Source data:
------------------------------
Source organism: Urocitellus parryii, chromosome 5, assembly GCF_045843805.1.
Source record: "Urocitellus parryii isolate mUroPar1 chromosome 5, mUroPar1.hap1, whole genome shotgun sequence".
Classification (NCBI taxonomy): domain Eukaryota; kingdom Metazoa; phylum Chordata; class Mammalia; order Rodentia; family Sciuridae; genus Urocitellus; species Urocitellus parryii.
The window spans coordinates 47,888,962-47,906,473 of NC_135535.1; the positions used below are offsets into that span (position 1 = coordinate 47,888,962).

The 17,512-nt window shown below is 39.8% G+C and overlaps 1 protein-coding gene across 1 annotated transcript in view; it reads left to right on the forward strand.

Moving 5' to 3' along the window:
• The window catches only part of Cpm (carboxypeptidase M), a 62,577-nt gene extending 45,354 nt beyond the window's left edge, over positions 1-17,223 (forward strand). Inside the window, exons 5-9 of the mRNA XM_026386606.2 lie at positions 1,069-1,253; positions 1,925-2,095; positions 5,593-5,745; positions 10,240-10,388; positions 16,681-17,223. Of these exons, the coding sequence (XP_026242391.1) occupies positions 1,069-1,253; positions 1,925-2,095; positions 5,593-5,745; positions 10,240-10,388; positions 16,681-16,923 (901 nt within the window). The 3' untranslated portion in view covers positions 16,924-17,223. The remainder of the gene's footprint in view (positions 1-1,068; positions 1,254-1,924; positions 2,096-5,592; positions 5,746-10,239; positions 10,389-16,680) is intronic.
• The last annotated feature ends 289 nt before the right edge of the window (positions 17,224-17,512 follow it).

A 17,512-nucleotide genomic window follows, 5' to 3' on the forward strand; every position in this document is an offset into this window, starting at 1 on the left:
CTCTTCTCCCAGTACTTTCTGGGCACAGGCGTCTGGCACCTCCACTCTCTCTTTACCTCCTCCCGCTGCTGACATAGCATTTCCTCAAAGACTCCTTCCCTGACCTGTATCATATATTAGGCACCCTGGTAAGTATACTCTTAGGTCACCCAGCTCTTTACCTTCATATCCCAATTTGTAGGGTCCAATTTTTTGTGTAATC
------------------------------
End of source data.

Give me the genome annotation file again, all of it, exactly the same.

Source organism: Urocitellus parryii, chromosome 5, assembly GCF_045843805.1.
Source record: "Urocitellus parryii isolate mUroPar1 chromosome 5, mUroPar1.hap1, whole genome shotgun sequence".
Classification (NCBI taxonomy): domain Eukaryota; kingdom Metazoa; phylum Chordata; class Mammalia; order Rodentia; family Sciuridae; genus Urocitellus; species Urocitellus parryii.
The window spans coordinates 47,888,962-47,906,473 of NC_135535.1; the positions used below are offsets into that span (position 1 = coordinate 47,888,962).

The 17,512-nt window shown below is 39.8% G+C and overlaps 1 protein-coding gene across 1 annotated transcript in view; it reads left to right on the forward strand.

Moving 5' to 3' along the window:
• The window catches only part of Cpm (carboxypeptidase M), a 62,577-nt gene extending 45,354 nt beyond the window's left edge, over positions 1-17,223 (forward strand). Inside the window, exons 5-9 of the mRNA XM_026386606.2 lie at positions 1,069-1,253; positions 1,925-2,095; positions 5,593-5,745; positions 10,240-10,388; positions 16,681-17,223. Of these exons, the coding sequence (XP_026242391.1) occupies positions 1,069-1,253; positions 1,925-2,095; positions 5,593-5,745; positions 10,240-10,388; positions 16,681-16,923 (901 nt within the window). The 3' untranslated portion in view covers positions 16,924-17,223. The remainder of the gene's footprint in view (positions 1-1,068; positions 1,254-1,924; positions 2,096-5,592; positions 5,746-10,239; positions 10,389-16,680) is intronic.
• The last annotated feature ends 289 nt before the right edge of the window (positions 17,224-17,512 follow it).

A 17,512-nucleotide genomic window follows, 5' to 3' on the forward strand; every position in this document is an offset into this window, starting at 1 on the left:
CTCTTCTCCCAGTACTTTCTGGGCACAGGCGTCTGGCACCTCCACTCTCTCTTTACCTCCTCCCGCTGCTGACATAGCATTTCCTCAAAGACTCCTTCCCTGACCTGTATCATATATTAGGCACCCTGGTAAGTATACTCTTAGGTCACCCAGCTCTTTACCTTCATATCCCAATTTGTAGGGTCCAATTTTTTGTGTAATC